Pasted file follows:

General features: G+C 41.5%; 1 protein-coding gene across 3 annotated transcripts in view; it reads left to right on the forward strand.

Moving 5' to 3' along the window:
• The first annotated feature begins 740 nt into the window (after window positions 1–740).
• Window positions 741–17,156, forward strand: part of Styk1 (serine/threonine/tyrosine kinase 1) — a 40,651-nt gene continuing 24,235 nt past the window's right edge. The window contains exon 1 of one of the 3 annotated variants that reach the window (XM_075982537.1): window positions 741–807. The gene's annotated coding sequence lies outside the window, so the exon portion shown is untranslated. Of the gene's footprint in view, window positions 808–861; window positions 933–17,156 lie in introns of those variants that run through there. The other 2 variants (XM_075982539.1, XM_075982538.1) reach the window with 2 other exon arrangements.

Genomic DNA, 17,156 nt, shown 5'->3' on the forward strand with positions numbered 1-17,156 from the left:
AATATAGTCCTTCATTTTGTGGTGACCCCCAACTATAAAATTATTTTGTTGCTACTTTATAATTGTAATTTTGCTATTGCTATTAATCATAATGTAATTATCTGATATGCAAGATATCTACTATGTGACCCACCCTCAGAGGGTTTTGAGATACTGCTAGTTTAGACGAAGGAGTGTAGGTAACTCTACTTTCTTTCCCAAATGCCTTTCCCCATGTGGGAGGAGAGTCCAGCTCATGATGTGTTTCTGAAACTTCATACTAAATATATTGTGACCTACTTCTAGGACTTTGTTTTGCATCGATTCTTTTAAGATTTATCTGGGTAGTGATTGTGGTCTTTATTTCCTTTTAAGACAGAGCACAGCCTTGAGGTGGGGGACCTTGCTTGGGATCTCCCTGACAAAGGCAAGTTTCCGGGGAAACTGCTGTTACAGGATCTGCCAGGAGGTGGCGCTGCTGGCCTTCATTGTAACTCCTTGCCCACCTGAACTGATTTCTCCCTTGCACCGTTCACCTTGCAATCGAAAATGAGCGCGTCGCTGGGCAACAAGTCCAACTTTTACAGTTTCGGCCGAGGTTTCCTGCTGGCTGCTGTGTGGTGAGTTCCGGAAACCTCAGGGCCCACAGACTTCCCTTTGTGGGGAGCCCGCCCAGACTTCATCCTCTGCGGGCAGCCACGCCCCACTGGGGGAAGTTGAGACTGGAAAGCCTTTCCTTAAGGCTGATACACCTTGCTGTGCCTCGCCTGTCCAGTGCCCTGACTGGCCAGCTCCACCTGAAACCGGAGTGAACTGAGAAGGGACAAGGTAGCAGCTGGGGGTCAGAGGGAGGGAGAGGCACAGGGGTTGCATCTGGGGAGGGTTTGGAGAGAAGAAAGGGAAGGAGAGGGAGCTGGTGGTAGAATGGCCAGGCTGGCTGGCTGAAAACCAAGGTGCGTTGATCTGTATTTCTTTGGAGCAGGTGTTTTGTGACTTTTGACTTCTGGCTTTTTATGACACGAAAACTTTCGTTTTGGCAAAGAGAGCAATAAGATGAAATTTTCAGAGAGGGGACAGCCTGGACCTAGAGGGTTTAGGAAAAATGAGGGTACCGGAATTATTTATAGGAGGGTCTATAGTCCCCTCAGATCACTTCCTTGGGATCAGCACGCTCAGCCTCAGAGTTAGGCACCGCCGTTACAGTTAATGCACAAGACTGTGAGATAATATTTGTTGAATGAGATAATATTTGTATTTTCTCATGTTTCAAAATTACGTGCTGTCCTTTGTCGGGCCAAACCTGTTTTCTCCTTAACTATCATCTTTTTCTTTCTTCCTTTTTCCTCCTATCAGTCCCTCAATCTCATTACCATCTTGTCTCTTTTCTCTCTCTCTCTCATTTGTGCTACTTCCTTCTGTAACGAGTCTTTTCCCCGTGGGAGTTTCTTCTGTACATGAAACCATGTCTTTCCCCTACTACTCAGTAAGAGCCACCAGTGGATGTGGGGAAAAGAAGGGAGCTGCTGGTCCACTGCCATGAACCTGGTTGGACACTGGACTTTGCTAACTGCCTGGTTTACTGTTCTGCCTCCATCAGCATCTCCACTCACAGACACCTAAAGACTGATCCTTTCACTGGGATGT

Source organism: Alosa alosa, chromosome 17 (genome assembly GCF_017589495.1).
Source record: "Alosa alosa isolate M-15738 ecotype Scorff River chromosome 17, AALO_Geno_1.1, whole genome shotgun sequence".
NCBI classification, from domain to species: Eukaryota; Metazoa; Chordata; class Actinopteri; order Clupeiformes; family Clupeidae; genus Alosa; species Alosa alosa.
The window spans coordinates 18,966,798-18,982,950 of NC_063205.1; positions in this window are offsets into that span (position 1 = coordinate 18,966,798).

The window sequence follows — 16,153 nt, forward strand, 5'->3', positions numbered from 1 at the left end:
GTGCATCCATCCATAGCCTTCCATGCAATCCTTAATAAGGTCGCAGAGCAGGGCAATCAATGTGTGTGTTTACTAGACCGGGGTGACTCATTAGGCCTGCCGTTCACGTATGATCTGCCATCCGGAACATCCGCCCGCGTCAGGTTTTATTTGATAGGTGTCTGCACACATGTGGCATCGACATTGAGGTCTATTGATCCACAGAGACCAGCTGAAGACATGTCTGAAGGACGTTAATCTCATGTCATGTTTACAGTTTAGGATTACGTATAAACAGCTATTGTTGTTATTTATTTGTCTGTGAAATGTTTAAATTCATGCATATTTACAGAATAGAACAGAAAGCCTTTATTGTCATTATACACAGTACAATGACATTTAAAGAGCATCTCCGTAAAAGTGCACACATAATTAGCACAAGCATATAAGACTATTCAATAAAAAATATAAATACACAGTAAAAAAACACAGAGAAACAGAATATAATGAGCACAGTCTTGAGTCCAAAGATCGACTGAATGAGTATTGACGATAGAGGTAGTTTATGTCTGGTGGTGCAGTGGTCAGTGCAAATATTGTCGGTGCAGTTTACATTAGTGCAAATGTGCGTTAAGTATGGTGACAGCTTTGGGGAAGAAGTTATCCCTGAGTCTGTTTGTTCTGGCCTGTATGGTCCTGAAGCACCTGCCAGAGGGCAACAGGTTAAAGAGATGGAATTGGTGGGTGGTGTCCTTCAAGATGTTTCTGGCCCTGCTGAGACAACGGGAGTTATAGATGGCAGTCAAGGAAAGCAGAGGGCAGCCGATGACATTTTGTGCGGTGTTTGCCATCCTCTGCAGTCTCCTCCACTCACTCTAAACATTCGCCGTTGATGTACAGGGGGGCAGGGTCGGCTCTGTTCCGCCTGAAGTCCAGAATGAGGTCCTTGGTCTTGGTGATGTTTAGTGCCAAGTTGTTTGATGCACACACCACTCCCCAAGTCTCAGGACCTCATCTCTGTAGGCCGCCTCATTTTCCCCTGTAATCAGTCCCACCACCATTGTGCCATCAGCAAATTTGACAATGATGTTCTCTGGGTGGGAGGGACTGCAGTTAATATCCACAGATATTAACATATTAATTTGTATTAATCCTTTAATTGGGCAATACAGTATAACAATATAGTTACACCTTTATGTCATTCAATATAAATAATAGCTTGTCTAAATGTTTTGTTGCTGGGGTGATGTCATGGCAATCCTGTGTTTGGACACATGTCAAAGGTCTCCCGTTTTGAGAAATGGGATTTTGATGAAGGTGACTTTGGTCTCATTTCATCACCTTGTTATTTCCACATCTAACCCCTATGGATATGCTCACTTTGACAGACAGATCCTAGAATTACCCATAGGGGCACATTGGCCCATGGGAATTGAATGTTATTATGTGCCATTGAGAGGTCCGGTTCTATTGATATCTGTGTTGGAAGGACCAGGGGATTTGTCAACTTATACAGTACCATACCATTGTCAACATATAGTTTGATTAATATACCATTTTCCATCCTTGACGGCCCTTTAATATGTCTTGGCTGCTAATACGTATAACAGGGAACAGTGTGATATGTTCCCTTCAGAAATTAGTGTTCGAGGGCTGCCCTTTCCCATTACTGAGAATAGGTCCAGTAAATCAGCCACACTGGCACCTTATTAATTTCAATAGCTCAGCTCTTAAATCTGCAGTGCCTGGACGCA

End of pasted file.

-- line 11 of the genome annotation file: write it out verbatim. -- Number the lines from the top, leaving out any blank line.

The window sequence follows — 16,153 nt, forward strand, 5'->3', positions numbered from 1 at the left end: